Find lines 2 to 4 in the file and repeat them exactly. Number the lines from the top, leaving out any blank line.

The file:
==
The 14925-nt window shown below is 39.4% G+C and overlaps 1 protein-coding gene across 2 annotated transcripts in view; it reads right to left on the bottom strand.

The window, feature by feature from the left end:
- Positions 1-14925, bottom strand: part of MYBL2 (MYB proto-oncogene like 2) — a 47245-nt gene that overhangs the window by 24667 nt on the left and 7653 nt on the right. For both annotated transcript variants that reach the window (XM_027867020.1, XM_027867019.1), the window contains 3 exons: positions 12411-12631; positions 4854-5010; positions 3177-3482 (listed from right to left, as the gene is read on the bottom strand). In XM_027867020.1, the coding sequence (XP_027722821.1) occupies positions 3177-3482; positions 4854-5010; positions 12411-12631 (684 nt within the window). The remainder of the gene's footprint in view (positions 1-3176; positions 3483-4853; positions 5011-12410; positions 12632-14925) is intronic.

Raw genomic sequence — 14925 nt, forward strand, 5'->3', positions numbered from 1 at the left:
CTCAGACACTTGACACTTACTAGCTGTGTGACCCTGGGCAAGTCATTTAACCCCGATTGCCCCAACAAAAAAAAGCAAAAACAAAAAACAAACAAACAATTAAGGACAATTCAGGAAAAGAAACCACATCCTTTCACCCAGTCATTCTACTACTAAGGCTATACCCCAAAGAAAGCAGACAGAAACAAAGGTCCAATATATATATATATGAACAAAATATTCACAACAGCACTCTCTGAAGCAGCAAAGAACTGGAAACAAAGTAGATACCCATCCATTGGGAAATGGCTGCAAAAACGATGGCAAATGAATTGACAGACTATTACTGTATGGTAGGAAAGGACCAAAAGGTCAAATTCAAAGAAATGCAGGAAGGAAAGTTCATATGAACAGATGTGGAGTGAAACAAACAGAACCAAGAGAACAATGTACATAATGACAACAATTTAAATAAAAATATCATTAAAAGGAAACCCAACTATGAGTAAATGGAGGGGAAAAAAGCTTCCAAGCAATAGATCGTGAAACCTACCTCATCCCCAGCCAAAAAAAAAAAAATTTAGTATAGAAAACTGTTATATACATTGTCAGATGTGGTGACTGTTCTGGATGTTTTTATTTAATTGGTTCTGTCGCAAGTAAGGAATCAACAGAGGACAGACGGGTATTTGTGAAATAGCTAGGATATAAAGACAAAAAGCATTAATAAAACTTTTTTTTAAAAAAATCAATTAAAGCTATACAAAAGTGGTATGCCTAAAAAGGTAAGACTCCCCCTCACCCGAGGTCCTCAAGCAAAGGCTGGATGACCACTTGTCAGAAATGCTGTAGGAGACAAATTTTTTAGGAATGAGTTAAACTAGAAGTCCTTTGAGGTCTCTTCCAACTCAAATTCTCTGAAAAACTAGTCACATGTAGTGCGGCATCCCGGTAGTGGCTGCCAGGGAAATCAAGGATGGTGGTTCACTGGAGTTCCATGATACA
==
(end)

The window, feature by feature from the left end:
- Positions 1-14925, bottom strand: part of MYBL2 (MYB proto-oncogene like 2) — a 47245-nt gene that overhangs the window by 24667 nt on the left and 7653 nt on the right. For both annotated transcript variants that reach the window (XM_027867020.1, XM_027867019.1), the window contains 3 exons: positions 12411-12631; positions 4854-5010; positions 3177-3482 (listed from right to left, as the gene is read on the bottom strand). In XM_027867020.1, the coding sequence (XP_027722821.1) occupies positions 3177-3482; positions 4854-5010; positions 12411-12631 (684 nt within the window). The remainder of the gene's footprint in view (positions 1-3176; positions 3483-4853; positions 5011-12410; positions 12632-14925) is intronic.

Raw genomic sequence — 14925 nt, forward strand, 5'->3', positions numbered from 1 at the left: